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Causality and Responsibility in Formal Verification and Beyond

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FOSW02 - Bayesian networks and argumentation in evidence analysis

In this talk, I will (briefly) introduce the theory of actual causality as defined by Halpern and Pearl. This theory turns out to be extremely useful in various areas of computer science (and also, perhaps surprisingly, psychology) due to a good match between the results it produces and our intuition. I will outline the evolution of the definitions of actual causality and intuitive reasons for the many parameters in the definition using examples from formal verification. I will also introduce the definitions of responsibility and blame, which quantify the definition of causality.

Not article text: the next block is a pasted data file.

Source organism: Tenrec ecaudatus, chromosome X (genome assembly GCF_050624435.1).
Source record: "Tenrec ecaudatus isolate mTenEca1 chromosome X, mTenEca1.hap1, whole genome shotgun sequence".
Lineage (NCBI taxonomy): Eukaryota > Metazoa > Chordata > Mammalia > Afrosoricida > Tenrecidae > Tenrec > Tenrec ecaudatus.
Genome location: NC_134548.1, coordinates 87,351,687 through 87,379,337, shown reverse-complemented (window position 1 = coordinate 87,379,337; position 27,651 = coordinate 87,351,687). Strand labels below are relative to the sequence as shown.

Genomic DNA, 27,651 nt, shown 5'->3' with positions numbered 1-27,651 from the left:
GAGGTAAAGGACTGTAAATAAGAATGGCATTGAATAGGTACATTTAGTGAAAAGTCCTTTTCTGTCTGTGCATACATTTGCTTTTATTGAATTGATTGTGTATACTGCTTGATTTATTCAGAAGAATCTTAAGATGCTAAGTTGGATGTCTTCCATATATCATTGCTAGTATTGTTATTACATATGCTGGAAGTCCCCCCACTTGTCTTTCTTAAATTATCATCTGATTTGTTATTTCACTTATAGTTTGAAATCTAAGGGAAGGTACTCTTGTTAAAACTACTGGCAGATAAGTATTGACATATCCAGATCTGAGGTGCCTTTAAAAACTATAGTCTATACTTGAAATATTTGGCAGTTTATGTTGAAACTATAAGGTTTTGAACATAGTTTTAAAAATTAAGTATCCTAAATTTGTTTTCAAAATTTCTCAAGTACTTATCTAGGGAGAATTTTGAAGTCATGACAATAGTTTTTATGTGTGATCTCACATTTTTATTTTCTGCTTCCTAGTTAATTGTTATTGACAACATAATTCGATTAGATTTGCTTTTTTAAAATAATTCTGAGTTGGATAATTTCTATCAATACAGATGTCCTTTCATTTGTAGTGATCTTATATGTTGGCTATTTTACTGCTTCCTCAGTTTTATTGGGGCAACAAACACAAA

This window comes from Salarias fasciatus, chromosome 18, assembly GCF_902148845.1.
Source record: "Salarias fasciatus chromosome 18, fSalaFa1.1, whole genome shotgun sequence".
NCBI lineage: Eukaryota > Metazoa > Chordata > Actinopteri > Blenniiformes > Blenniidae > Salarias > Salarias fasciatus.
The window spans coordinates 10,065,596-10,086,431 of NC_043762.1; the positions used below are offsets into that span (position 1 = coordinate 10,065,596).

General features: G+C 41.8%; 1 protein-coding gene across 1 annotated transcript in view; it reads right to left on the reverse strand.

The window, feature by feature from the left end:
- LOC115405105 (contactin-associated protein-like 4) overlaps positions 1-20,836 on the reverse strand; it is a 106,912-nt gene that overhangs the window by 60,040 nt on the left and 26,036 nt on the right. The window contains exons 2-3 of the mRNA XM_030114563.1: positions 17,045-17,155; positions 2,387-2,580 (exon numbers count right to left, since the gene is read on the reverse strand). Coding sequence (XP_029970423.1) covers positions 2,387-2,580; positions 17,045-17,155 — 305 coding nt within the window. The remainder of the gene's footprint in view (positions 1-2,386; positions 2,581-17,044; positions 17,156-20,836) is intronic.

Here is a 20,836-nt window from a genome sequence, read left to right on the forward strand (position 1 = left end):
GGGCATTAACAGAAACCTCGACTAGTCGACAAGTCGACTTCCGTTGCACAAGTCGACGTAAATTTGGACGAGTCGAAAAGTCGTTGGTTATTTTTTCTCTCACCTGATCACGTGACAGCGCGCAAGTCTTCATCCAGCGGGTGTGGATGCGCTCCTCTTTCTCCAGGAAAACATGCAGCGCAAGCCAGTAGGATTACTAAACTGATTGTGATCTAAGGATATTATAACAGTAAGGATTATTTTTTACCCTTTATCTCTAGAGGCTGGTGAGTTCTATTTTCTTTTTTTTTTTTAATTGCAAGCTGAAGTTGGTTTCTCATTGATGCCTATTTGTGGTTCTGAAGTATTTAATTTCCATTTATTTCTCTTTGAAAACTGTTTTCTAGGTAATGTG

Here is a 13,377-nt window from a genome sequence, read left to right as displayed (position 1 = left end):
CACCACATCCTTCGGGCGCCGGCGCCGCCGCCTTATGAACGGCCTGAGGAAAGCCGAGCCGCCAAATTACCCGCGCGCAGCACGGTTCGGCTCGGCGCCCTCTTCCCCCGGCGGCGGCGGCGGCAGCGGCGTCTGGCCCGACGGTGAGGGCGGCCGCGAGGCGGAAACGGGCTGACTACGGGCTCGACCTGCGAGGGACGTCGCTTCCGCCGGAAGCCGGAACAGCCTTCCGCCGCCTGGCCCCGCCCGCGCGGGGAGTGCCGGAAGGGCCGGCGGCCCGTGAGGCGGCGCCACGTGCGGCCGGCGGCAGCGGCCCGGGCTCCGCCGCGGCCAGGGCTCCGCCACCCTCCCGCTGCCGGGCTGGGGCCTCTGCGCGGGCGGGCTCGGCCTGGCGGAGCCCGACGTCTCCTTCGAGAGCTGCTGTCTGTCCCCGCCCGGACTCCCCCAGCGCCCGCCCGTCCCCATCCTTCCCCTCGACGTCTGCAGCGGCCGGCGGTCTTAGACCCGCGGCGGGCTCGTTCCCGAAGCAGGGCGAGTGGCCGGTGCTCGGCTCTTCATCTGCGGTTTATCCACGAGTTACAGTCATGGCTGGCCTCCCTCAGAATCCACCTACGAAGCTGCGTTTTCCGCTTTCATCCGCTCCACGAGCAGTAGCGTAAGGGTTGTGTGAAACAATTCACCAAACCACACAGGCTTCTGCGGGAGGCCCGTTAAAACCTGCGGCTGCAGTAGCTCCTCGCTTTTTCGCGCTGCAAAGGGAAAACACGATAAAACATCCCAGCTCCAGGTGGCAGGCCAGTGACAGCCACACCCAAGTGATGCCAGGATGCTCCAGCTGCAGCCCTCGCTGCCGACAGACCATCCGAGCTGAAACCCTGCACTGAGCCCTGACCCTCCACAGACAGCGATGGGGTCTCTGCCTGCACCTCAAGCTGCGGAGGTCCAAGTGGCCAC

We will look in more detail at the applications of causality to formal verification, namely, explanation of counter-examples, refinement of coverage metrics, and symbolic trajectory evaluation. It is interesting to note that explanation of counter-examples using the definition of actual causality is implemented in an industrial tool and produces results that are usually consistent with the users’ intuition, hence it is a popular and widely used feature of the tool.

Finally, I will briefly discuss recent applications of causality to legal reasoning and to understanding of political phenomena, and will conclude with outlining promising future directions.

The talk is based on many papers written by many people, and is not limited to my own research. The talk is reasonably self-contained.

This talk is part of the Isaac Newton Institute Seminar Series series.

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